Much of the work up until this phase involved observing, reflecting, documenting, and questioning. In the responding phase, teachers plan and implement intentional, specific experiences. Teachers choose curriculum changes to implement in the moment and through long-term planning. Again, documentation plays a part, as analysis of children’s conversations can help teachers choose what to respond to and how to respond. Teachers also offer children the skills and tools they need for specific learning experiences. In the butterfly example (from the opening page), teachers might give children opportunities to explore with magnifying glasses and clipboards before heading out into the garden. Providing children with initial materials and experiences can support their later engagement with deeper content. With anti-bias curriculum, these guided experiences might occur by simply mixing various colors of paint before beginning to explore skin colors.
Margaret’s First- and Second-Grade ClassOver the course of two months, Margaret invites visitors into the mixed-age classroom to teach and share information about many kinds of ability differences. They discuss a range of ability differences, including physical, sensory, social, emotional, communication, and cognitive. An assistive technology teacher shows the students how some children who are developing expressive language skills use computers to help them communicate their ideas. A local university student tells the children about her own reading challenges and shares a strategy she uses for tracking words on a page. A former student with vision impairment engages the children using humor by animating his voice as he tells a story. Margaret and the children create a classroom book documenting these conversations with visitors. As they revisit the book, they reflect on the idea that everyone has things they are great at and things they are working on. The children ultimately include pages about their own abilities and challenges. One child writes, “I am great at math problems. One thing that is challenging is waiting and raising my hand.”
Heidi’s Kindergarten ClassDuring a planning session, the kindergarten teachers identify three phrases that are commonly used during the children’s negotiation of play: “But I got that first. It’s mine,” “I have the [toy], so I have to be the boss,” and “We should have a rule that the person who has a thing decides the rules for the thing.” Heidi talks to the children about these phrases. Children and teachers spend two meetings telling stories about times when these phrases were used to assert power over others. Heidi then presents a provocation: “Should we use the words we talked about at meeting when we use the bikes?” The children immediately chorus, “No, no. Those rules are no good. They’re not fair.” Over the next three weeks, kindergartners debate and develop a plan for sharing the bikes and wagons, which includes having a sign-up sheet for sharing vehicles and considering the needs of preschoolers, who are often passengers.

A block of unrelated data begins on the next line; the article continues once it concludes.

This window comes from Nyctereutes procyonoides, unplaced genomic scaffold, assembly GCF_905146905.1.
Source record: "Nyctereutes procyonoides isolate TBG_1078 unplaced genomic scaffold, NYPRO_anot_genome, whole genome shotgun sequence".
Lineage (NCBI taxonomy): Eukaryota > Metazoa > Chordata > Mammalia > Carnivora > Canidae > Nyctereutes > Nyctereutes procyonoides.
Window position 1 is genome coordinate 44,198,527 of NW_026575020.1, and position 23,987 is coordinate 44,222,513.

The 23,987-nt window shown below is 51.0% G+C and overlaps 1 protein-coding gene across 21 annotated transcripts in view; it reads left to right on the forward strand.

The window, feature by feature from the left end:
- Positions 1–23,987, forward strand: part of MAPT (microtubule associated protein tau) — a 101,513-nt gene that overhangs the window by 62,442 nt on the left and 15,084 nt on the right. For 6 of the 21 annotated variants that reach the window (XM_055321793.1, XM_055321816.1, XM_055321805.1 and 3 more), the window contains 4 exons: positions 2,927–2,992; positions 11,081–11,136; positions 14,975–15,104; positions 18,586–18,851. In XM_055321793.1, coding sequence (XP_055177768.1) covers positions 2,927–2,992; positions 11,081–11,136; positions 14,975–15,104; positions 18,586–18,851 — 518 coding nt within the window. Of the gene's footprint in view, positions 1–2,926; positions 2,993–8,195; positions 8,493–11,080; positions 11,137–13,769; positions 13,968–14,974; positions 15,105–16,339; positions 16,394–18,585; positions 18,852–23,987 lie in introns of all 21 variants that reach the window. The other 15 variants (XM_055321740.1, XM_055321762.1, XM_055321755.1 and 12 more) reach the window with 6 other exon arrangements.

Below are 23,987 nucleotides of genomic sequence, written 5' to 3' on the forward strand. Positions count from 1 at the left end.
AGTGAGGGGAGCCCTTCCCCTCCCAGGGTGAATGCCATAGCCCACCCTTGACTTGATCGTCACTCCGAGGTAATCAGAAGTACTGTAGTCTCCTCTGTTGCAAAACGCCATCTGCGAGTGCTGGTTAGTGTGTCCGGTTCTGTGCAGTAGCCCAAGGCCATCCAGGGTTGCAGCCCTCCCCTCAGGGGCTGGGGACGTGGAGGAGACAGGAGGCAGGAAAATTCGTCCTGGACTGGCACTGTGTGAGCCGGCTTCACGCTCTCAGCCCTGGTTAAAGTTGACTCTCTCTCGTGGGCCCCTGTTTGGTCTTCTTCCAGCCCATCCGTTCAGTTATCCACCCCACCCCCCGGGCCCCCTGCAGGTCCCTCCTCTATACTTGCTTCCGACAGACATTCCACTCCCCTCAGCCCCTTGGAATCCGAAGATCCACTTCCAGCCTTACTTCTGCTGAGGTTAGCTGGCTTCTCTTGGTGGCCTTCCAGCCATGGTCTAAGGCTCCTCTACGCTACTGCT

Lisa’s Pre-K ClassLisa and the preschool team (two White teachers and one Black teacher) spend weeks engaging with the children in sensory- and art-inspired paint-mixing activities. In doing so, the children move beyond the novelty of color mixing to focus on systematically producing a color close to their own skin. Children name their various skin color shades—bologna being the most notable! Children also dramatize the Rosa Parks story to talk about White and Black as terms attributed to whole groups of people who really aren’t that exact color, and they discuss the exclusionary practices associated with those terms.
Sharing: Process and outcomes
Teachers at the Eliot-Pearson Children’s School regularly use documentation to make learning visible to children, families, and school visitors (Rinaldi 2006). Teachers wanted to share what was happening with the anti-bias work and created documentation to show the scope and depth of the children’s learning. The school year culminated in an anti-bias exhibition and gallery walk that was open to the public. Each classroom team made a documentation board that illustrated the different sections of the framework and shared key outcomes of the children’s experiences. Visitors could share questions and comments and add their own ideas by responding to several interactive bulletin boards through writing messages on sticky notes.